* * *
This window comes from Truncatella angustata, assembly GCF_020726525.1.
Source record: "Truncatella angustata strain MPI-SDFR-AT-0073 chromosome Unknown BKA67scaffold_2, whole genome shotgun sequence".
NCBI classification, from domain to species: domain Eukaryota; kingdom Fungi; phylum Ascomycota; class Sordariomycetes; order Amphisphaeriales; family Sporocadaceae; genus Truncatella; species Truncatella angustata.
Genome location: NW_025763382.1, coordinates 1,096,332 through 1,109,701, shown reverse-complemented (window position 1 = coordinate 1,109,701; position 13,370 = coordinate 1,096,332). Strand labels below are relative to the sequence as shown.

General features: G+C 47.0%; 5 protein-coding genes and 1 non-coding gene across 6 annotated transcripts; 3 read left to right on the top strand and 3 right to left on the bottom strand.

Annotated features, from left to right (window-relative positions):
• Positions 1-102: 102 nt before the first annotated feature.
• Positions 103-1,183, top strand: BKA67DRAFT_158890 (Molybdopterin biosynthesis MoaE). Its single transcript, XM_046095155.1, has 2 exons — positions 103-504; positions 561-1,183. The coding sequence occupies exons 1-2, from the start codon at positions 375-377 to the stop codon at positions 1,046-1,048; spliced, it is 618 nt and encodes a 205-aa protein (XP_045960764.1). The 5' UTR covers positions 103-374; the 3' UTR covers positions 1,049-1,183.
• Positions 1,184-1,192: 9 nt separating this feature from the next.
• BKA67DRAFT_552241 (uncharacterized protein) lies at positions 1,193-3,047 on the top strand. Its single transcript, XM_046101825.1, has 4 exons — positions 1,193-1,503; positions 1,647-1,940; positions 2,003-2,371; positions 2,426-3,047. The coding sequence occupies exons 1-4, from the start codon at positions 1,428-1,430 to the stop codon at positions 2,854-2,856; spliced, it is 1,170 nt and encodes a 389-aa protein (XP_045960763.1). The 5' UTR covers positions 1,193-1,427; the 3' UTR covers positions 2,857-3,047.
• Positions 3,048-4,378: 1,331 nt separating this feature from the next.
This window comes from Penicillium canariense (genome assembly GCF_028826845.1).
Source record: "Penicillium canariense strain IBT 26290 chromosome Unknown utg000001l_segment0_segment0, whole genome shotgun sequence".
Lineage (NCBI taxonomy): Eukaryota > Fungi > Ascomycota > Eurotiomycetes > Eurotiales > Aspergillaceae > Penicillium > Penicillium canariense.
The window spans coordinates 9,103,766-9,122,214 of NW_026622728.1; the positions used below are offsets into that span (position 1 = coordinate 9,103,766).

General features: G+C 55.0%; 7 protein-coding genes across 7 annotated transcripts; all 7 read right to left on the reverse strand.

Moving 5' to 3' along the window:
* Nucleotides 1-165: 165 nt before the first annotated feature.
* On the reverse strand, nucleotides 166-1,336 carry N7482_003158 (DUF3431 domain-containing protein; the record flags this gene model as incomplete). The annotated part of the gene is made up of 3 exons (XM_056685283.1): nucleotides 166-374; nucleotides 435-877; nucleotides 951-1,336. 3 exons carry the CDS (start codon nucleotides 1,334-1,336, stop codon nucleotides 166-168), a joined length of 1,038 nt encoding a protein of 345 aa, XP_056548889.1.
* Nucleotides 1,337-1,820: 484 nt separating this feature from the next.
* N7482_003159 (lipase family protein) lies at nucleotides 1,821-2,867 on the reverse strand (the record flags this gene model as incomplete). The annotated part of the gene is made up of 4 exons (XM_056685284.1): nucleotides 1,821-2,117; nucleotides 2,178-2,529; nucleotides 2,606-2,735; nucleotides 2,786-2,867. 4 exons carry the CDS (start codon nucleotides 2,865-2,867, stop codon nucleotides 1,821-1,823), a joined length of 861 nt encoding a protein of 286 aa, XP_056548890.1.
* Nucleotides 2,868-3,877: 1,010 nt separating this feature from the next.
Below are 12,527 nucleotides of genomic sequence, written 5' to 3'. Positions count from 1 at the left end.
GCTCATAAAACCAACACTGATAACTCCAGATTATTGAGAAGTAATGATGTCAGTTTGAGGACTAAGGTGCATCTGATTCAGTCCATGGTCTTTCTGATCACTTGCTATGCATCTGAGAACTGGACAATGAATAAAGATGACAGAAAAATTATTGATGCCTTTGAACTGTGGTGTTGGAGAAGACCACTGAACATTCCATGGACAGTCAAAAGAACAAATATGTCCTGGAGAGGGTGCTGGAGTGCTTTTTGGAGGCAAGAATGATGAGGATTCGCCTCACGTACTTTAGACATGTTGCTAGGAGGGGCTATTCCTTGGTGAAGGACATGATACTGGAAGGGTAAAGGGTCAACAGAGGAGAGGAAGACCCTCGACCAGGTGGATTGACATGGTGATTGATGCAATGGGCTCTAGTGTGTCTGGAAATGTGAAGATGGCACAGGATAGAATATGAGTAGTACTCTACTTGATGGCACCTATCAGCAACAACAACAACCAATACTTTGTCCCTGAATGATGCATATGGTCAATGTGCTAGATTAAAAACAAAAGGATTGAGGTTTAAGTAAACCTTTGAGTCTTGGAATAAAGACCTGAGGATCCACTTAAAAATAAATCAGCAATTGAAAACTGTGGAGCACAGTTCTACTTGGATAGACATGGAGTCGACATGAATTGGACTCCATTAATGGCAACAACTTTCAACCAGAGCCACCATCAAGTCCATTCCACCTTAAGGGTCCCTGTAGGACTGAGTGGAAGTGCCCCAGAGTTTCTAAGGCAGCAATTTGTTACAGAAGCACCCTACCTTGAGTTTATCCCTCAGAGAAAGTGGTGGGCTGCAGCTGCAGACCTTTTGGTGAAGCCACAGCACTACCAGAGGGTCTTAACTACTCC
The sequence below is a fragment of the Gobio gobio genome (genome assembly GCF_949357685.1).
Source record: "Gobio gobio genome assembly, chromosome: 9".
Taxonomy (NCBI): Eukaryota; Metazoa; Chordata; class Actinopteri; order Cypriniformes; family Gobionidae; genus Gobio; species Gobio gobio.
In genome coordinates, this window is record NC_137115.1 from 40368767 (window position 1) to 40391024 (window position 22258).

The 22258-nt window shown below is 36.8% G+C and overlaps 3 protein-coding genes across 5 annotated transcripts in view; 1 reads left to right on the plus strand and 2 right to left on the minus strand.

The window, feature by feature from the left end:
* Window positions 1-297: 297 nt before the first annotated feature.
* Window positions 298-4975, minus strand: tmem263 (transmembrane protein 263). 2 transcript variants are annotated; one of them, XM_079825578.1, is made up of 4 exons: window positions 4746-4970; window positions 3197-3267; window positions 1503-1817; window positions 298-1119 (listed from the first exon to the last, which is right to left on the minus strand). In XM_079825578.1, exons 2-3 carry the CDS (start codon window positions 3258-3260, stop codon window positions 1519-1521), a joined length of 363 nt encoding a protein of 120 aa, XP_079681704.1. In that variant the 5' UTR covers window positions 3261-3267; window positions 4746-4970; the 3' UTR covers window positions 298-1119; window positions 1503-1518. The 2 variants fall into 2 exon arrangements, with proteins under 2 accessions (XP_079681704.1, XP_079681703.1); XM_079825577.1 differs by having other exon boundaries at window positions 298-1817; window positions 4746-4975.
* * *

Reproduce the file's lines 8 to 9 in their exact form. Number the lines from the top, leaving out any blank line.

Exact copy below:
• Positions 103-1,183, top strand: BKA67DRAFT_158890 (Molybdopterin biosynthesis MoaE). Its single transcript, XM_046095155.1, has 2 exons — positions 103-504; positions 561-1,183. The coding sequence occupies exons 1-2, from the start codon at positions 375-377 to the stop codon at positions 1,046-1,048; spliced, it is 618 nt and encodes a 205-aa protein (XP_045960764.1). The 5' UTR covers positions 103-374; the 3' UTR covers positions 1,049-1,183.
• Positions 1,184-1,192: 9 nt separating this feature from the next.